State’s economy heading in wrong direction
If you’re like most Minnesotans, you may believe our state is doing great economically. We’ve long been proud of our renowned work ethic, our high educational attainment, and the many Fortune 500 companies that call our state home.
But a new report from Center of the American Experiment details the worrisome clouds on our state’s economic horizon. The report makes clear that in recent years, Minnesota’s traditionally competitive economy has underperformed other states on most major economic indicators.
Worse yet, our own state agencies forecast an even rougher road ahead. The Minnesota Department of Employment and Economic Development, for example, projects that Minnesota will underperform the nation in job creation in 19 of the 22 major job categories from now until 2024.
What’s going on?
Since 2000, Minnesota’s growth in gross domestic product, the most basic measure of economic success, has been below the national average, as has our productivity. We’ve lost some of the most productive jobs in information technology and durable goods manufacturing, while the job growth we’ve had is disproportionately in less productive sectors like education and health services.
Meanwhile, many indicators suggest that our state is poised for an even darker economic future. Here’s a startling fact: Minnesota now has one of the lowest rates of small business formation in the nation. The Twin Cities ranks last in earnings from self-employment among the 15 largest metro areas. The last company started by a Minnesota entrepreneur to earn a place in the Fortune 500 was United Health in 1977 — 40 years ago.
Many of our most productive citizens are streaming out of the state and taking their talents with them, while residents of other states are not choosing to move here. In 2013, our net loss of household adjusted gross income through state-to-state migration was $697 million. In 2014, after our Legislature passed a major income tax increase, that figure was a whopping $948 million.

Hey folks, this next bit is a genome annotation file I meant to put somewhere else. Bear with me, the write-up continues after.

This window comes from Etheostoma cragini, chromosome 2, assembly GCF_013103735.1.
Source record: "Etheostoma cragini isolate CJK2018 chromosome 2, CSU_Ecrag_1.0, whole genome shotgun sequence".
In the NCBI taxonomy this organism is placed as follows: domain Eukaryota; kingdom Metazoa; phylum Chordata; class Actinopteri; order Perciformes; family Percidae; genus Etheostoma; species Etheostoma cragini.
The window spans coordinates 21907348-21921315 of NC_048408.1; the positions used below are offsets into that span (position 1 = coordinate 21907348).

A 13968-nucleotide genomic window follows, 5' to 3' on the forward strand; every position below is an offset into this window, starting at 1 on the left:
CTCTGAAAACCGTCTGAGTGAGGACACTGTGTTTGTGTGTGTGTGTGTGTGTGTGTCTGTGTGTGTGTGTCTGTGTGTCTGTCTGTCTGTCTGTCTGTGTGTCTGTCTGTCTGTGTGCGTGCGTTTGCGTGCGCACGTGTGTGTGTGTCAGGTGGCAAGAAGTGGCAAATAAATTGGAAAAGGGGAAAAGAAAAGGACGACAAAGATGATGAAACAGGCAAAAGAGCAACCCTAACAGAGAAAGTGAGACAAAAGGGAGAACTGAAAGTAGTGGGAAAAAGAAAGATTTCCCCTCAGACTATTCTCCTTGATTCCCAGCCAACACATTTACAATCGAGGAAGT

The folks who are leaving aren’t primarily snowbirds. The largest component is people in their prime-earning years — ages 45 to 54. At the same time, we are experiencing a net in-migration of people making $25,000 or less, who receive significant government “transfer payments” and don’t contribute much in taxes.
What can we do to turn things around? There’s good evidence that our state’s public policies are neutralizing the natural advantages — advantages like high workforce participation, family cohesion and educational attainment — that have historically kept our economy strong.
Today, Minnesota’s hefty tax and regulatory burdens add greatly to the costs of doing business here. Our taxes are among the highest and most progressive in the nation. Recently, Minnesota earned a shocking D-plus on a major survey of small business friendliness, ranking 29th of the 35 states analyzed.
In recent years, we have increased the taxes and regulations with which businesses must cope, while states like Indiana, Tennessee and North Carolina have decreased them.
Our great state is living off its heritage of hard work and diverse economic portfolio. The public policies we’ve embraced appear to be nullifying our impressive natural and cultural advantages. To ensure a strong economic future for our children, we need to reduce Minnesota’s heavy tax and regulatory burden to unleash the potential we all know is there.
This is the opinion of Katherine Kersten, a senior policy fellow at the Center of the American Experiment.